Providing support for asylum seekers and refugees in Hong Kong with volunteer students from EdUHK

The Education University of Hong Kong

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Dr Isabella Ng explains to primary students about the refugee situation in Hong Kong.

Back in November 2014, Dr Isabella Ng founded the Hong Kong Society for Asylum Seekers and Refugees (HKSASR) to promote rights, provide support and improve overall conditions. 

The organisation recently embarked on a year-long project to raise public awareness of the issues asylum seekers and refugee face in Hong Kong and to foster inclusion in the broader community. They are doing this with the help of volunteers, some of whom are students at The Education University of Hong Kong (EdUHK) where Dr Ng is an Assistant Professor and Associate Head (Teaching and Learning) with the Department of Asian and Policy Studies (APS) of the Faculty of Liberal Arts and Social Sciences (FLASS). 

Students happily pose for a photo during a post-sharing session from Baptist Rainbow Primary School’s Dreamstarter project.
Photo: The Education University of Hong Kong

Her work with students taking programmes like the Bachelor of Social Sciences (Honours) in Greater China Studies (BSS (Hons) GCS) helps them see the connection between their studies and ways to have a real impact in the wider world. 

Working alongside Dr Lee Siu-yau, Associate Professor and Programme Leader, she encourages students to develop a fuller understanding through the combination of academic study and experiential learning - and to share that with others. 

“As an educator, I’ve learned that students may know things that I don’t,” Dr Ng says. “They have led me to discover new things. We are equals in that we each contribute by adding our own experience and value to a project.” 

With this programme, Dr Lee noted, students learn the academic theory in the classroom and have opportunities to apply their knowledge in practical situations within the local community, which often require change and innovative thinking. 

This might involve initiatives to help the elderly, running a playgroup for underprivileged children, volunteering to help asylum seekers and refugees, or a wide range of other activities. 

Students who opt to work with the HKSASR may start out with certain preconceptions, which can be somewhat negative. However, once they have a better understanding of the plight and circumstances of the asylum seekers and refugees – and when they get to know them as individuals – the students become highly motivated, wanting to offer meaningful assistance and effect positive change. 

Those they are looking to help cannot work legally in Hong Kong and, therefore, are condemned to living in poverty in one of the world’s most expensive cities. They may speak only limited Cantonese and English and are not adept at navigating the legal, educational and other administrative systems which regulate everyday life.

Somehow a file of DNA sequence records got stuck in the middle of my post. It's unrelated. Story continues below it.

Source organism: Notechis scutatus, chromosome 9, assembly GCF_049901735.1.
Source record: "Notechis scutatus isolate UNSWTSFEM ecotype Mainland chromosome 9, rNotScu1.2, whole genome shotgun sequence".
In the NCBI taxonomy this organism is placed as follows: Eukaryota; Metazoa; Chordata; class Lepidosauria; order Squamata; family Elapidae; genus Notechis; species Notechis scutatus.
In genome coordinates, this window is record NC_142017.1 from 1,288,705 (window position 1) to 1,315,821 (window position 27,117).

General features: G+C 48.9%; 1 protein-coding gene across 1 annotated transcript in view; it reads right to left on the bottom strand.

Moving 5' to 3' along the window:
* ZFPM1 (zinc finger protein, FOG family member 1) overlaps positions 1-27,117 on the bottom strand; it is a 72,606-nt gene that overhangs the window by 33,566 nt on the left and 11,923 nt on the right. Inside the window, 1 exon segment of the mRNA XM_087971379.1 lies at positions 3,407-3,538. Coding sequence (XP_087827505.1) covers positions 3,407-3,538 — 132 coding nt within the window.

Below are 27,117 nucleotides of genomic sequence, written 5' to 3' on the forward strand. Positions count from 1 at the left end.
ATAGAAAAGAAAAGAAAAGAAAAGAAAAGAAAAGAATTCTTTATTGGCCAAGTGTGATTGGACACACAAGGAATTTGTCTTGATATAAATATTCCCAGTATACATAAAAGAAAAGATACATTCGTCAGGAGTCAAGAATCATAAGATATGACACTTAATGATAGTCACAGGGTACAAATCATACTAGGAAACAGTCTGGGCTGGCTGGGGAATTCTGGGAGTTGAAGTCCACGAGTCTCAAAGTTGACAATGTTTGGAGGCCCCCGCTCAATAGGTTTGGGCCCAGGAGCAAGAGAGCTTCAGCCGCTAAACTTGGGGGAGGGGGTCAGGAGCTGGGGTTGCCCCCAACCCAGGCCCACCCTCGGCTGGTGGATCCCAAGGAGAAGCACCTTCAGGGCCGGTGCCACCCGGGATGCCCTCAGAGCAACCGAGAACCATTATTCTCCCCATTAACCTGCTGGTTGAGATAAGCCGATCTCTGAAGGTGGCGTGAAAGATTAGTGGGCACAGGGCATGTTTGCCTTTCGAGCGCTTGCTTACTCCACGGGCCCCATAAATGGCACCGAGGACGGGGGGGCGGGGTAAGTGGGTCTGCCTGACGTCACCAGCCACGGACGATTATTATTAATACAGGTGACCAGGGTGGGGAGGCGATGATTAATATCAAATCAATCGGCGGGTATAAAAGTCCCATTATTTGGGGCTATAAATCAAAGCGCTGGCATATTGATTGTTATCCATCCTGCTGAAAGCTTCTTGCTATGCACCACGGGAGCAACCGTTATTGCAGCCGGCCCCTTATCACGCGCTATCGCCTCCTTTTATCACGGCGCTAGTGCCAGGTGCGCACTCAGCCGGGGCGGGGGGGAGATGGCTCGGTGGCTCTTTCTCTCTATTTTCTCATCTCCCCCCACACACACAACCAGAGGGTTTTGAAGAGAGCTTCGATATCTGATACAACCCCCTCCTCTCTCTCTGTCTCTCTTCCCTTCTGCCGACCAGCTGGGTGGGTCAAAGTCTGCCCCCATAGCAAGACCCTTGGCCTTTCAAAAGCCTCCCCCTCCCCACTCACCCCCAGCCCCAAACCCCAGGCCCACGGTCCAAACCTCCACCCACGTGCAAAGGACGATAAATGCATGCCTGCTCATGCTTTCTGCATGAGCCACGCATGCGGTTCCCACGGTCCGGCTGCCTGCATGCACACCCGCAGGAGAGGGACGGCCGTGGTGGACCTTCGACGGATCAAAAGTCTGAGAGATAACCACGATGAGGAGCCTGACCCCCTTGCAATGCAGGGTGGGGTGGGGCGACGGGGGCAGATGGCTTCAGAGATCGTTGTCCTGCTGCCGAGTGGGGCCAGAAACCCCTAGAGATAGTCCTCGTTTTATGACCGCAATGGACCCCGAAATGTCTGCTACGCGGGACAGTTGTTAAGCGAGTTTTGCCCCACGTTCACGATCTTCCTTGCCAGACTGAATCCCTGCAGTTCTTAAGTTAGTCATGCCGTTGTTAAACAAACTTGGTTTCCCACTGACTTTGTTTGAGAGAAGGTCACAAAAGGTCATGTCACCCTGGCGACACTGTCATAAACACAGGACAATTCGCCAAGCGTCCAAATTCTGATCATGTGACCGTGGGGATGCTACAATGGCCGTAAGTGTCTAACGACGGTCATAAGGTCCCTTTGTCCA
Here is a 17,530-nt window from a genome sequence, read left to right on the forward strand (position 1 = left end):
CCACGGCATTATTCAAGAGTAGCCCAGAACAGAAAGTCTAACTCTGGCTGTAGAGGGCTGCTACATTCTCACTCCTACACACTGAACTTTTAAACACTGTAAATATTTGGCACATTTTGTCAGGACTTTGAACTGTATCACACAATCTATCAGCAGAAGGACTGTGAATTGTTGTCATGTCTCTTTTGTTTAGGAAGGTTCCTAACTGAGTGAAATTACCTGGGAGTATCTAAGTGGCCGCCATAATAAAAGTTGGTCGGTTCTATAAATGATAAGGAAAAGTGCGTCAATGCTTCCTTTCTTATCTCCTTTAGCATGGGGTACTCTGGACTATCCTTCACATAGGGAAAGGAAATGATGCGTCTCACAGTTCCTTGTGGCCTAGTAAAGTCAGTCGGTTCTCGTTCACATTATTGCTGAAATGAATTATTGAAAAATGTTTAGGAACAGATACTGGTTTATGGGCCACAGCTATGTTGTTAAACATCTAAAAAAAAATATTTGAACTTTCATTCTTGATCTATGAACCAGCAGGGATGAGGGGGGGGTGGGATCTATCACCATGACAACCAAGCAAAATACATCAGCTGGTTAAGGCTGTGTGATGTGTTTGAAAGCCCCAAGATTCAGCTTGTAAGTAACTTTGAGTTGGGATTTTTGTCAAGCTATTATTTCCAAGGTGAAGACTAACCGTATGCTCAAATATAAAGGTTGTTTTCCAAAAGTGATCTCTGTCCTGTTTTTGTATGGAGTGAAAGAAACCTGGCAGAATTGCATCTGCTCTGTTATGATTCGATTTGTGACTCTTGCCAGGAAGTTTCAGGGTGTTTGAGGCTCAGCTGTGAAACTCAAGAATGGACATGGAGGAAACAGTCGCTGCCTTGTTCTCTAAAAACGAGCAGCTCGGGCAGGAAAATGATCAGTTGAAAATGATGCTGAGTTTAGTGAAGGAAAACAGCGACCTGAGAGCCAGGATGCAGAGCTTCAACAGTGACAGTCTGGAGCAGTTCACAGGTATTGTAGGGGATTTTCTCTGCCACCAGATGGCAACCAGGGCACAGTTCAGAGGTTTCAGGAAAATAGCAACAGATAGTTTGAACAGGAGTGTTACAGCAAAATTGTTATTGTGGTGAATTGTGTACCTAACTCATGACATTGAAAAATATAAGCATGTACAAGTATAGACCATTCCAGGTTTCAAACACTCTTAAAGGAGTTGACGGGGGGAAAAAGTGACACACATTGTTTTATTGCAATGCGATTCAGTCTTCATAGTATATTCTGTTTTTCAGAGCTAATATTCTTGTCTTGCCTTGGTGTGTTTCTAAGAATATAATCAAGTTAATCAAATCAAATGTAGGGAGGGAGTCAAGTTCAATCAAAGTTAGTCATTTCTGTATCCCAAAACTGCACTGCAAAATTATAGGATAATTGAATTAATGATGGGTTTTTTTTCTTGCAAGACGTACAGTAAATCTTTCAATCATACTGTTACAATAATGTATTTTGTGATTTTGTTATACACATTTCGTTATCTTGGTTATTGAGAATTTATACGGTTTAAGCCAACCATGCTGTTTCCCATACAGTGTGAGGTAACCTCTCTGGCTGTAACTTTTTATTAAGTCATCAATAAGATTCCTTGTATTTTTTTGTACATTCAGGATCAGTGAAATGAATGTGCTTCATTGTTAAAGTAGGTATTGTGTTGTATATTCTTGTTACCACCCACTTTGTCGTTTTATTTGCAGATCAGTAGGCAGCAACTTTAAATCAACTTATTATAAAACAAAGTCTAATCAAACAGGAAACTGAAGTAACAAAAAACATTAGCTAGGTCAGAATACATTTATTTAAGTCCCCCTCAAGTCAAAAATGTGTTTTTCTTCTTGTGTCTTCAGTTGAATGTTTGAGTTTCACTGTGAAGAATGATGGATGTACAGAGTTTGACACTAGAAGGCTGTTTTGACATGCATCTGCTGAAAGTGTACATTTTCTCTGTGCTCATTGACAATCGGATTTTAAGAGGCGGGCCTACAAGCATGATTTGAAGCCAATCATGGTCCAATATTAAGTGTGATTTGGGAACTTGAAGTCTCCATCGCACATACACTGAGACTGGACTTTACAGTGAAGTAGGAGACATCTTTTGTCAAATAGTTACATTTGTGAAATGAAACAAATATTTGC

Learning outside the classroom: the benefits of the exchange programme at EdUHK

Significantly too, many of the staff in government departments dealing with asylum seekers and refugees have no special training to deal with the issues that inevitably come up. Furthermore, in Hong Kong in general, there is a basic lack of awareness and understanding about this group of people, their stories, and the challenges they must face. 

So, in order to make a real difference, the student volunteers typically spend hours learning about the judicial review process. By doing that, they are better placed to negotiate it, knowing what forms must be filed, what supporting documentation is required, and how to present a case to a judicial review board. In some instances, they may even do this without the support of a duty lawyer. 

Realising they can effect change, thereby improving the lives of these individuals and families, the students take great care in examining each case and assembling the facts. They often become experts out of necessity and, in due course, are keen to make the general issues known to a wider audience. 

Sai Htong Kham and Henry Fu, alumni of Bachelor of Social Science Education (Honours) (Greater China Studies), were sharing their experience in working with the refugees.
Photo: The Education University of Hong Kong

“Some of our students have gone on to further studies so they can meet the current worldwide challenges by exploring policy problems and possible solutions,” Dr Ng said. “Some engage in advocacy work, some go on to work for the Immigration Department, while others work in communications for private companies.” 

Applying the principles of psychology in marketing and consumer research

Dr Lee added that graduates have an awareness of global issues and the Greater China perspective. They also possess excellent communication and community engagement skills, which make them highly employable. 

“Our graduates have many attributes that employers look for, including analytical skills, strategic thinking, creativity, and leadership skills – all of which are highly transferable,” Dr Lee said. 

Edited by John Cremer